- A cathode is a terminal or electrode at which electrons enter a system, such as an electrolytic cell or an electron tube.
- A cathode ray is a stream of electrons leaving the negative electrode, or cathode, in a discharge tube (an electron tube that contains gas or vapor at low pressure), or emitted by a heated filament in certain electron tubes.
- A vacuum tube is an electron tube consisting of a sealed glass or metal enclosure from which the air has been withdrawn.
- A cathode ray tube or CRT is a specialized vacuum tube in which images are produced when an electron beam strikes a phosphorescent surface.
The first cathode ray tube scanning device was invented by the German scientist Karl Ferdinand Braun in 1897. Braun introduced a CRT with a fluorescent screen, known as the cathode ray oscilloscope. The screen would emit a visible light when struck by a beam of electrons.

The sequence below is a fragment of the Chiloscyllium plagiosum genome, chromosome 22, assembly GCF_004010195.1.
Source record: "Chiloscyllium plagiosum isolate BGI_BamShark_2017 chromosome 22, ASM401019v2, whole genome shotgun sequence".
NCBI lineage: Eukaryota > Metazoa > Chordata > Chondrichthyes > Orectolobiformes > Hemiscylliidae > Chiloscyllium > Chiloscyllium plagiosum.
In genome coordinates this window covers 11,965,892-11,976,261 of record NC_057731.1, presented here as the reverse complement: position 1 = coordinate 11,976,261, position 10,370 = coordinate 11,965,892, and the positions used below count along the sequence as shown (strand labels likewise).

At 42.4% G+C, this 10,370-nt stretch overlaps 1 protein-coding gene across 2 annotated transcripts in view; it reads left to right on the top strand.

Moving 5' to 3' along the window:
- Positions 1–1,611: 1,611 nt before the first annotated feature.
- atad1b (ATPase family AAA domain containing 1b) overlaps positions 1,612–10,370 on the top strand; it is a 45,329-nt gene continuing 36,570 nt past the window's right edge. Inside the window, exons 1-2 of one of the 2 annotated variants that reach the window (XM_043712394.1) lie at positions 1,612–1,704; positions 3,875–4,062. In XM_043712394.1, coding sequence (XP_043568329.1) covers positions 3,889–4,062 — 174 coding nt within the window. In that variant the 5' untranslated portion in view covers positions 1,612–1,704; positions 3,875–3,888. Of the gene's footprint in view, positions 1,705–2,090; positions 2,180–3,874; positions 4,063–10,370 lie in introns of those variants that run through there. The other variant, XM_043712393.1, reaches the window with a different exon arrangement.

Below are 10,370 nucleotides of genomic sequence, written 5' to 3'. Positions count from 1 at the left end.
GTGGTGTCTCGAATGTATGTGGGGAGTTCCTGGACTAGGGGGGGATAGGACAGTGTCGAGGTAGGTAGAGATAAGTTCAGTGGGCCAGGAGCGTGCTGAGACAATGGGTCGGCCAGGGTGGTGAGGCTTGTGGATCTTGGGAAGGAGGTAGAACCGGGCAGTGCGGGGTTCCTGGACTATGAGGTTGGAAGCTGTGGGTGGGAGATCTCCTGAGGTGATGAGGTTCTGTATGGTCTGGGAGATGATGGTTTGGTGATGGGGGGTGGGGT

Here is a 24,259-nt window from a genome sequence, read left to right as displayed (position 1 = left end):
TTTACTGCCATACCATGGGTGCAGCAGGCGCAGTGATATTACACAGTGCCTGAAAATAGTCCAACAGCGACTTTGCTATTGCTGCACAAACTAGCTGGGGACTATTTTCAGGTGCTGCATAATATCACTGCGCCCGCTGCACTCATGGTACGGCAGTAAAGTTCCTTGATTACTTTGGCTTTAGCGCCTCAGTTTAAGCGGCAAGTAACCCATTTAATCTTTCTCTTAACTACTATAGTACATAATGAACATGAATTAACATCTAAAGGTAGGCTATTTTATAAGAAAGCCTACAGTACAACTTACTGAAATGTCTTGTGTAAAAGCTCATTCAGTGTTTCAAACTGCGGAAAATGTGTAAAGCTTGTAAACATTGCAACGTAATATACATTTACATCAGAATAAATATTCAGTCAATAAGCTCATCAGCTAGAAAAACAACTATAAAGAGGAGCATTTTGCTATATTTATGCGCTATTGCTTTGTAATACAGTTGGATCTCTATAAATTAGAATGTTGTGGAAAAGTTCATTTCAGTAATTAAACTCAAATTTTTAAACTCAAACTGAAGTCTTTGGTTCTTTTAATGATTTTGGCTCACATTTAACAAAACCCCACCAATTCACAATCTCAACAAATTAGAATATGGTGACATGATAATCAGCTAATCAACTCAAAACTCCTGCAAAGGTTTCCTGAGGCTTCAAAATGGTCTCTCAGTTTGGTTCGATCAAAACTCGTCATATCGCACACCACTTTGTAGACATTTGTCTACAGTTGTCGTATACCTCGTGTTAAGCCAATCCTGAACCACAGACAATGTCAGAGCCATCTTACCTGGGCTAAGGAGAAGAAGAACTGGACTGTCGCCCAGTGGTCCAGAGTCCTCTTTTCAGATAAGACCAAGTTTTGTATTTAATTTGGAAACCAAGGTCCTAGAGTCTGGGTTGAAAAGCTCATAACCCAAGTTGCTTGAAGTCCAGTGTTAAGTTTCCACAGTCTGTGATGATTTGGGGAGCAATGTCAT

In 1907, the Russian scientist Boris Rosing (who worked with Vladimir Zworykin) used a CRT in the receiver of a television system that at the camera end made use of mirror-drum scanning. Rosing transmitted crude geometrical patterns onto the television screen and was the first inventor to do so using a CRT.
Modern phosphor screens using multiple beams of electrons have allowed CRTs to display millions of colors.